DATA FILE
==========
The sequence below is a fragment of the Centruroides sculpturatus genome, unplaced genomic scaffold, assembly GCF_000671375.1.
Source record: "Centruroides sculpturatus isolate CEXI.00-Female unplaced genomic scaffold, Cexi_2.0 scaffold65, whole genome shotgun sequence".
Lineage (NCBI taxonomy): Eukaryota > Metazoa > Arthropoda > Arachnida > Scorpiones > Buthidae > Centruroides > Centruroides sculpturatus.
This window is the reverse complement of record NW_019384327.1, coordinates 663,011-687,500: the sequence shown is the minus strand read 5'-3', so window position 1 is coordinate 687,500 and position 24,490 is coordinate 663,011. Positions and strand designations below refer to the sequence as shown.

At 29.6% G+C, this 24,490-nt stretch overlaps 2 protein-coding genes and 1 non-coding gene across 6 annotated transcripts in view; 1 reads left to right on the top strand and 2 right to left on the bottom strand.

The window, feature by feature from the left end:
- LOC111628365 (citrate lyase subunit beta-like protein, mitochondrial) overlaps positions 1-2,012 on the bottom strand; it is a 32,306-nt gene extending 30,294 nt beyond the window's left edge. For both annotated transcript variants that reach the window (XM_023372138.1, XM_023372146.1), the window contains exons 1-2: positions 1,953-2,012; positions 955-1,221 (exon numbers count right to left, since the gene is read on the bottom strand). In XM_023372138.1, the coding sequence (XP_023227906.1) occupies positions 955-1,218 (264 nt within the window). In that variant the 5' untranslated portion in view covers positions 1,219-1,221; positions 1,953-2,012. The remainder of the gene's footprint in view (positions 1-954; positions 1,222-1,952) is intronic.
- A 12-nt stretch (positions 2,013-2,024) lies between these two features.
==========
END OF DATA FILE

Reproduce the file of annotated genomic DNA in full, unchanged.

The sequence below is a fragment of the Centruroides sculpturatus genome, unplaced genomic scaffold, assembly GCF_000671375.1.
Source record: "Centruroides sculpturatus isolate CEXI.00-Female unplaced genomic scaffold, Cexi_2.0 scaffold65, whole genome shotgun sequence".
Lineage (NCBI taxonomy): Eukaryota > Metazoa > Arthropoda > Arachnida > Scorpiones > Buthidae > Centruroides > Centruroides sculpturatus.
This window is the reverse complement of record NW_019384327.1, coordinates 663,011-687,500: the sequence shown is the minus strand read 5'-3', so window position 1 is coordinate 687,500 and position 24,490 is coordinate 663,011. Positions and strand designations below refer to the sequence as shown.

At 29.6% G+C, this 24,490-nt stretch overlaps 2 protein-coding genes and 1 non-coding gene across 6 annotated transcripts in view; 1 reads left to right on the top strand and 2 right to left on the bottom strand.

The window, feature by feature from the left end:
- LOC111628365 (citrate lyase subunit beta-like protein, mitochondrial) overlaps positions 1-2,012 on the bottom strand; it is a 32,306-nt gene extending 30,294 nt beyond the window's left edge. For both annotated transcript variants that reach the window (XM_023372138.1, XM_023372146.1), the window contains exons 1-2: positions 1,953-2,012; positions 955-1,221 (exon numbers count right to left, since the gene is read on the bottom strand). In XM_023372138.1, the coding sequence (XP_023227906.1) occupies positions 955-1,218 (264 nt within the window). In that variant the 5' untranslated portion in view covers positions 1,219-1,221; positions 1,953-2,012. The remainder of the gene's footprint in view (positions 1-954; positions 1,222-1,952) is intronic.
- A 12-nt stretch (positions 2,013-2,024) lies between these two features.